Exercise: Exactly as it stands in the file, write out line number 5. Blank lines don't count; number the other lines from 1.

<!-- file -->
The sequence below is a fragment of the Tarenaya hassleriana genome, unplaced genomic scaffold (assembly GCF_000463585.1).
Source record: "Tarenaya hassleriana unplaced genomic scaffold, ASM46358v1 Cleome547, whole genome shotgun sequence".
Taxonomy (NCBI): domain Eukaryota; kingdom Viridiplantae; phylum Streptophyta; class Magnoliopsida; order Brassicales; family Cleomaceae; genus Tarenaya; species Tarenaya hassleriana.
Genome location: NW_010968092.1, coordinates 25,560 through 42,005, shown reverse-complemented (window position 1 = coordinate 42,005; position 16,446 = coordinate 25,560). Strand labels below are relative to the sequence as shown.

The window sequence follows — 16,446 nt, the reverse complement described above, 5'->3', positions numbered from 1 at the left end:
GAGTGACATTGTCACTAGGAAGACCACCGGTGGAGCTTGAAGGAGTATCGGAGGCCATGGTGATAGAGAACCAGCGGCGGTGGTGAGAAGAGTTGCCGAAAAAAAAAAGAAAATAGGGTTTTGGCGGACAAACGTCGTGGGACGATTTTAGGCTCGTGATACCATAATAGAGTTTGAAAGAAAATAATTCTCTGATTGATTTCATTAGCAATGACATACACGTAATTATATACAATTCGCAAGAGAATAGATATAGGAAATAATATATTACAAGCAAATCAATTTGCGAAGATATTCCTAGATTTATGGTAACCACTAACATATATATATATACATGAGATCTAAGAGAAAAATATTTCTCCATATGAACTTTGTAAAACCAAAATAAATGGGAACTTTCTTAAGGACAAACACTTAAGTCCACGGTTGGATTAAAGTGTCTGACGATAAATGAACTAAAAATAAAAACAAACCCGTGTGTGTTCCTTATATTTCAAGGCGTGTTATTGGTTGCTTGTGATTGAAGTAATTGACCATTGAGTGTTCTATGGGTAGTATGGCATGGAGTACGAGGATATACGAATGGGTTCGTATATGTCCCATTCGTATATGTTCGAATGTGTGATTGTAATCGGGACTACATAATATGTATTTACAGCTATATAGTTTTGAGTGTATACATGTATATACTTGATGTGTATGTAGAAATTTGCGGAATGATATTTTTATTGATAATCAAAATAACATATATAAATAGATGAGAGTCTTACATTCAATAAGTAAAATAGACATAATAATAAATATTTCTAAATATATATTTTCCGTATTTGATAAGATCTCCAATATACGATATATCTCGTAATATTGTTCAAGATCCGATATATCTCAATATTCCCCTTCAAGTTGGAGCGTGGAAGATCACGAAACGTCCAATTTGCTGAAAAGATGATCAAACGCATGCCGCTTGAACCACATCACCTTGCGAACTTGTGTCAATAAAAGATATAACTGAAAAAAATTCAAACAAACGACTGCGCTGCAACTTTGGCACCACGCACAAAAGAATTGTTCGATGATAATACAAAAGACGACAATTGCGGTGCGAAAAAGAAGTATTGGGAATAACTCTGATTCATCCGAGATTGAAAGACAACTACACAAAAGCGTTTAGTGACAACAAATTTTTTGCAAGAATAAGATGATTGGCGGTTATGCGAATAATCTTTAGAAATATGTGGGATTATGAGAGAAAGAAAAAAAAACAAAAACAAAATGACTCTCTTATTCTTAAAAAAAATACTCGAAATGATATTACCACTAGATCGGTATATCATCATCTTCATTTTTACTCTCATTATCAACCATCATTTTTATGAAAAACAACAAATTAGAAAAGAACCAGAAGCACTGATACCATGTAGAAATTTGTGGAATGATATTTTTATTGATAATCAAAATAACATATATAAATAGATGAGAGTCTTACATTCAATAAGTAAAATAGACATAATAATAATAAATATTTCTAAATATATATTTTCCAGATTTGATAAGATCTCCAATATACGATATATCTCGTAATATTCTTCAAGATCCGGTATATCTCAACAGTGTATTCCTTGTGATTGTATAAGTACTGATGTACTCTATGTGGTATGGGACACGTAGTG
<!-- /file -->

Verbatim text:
The window sequence follows — 16,446 nt, the reverse complement described above, 5'->3', positions numbered from 1 at the left end: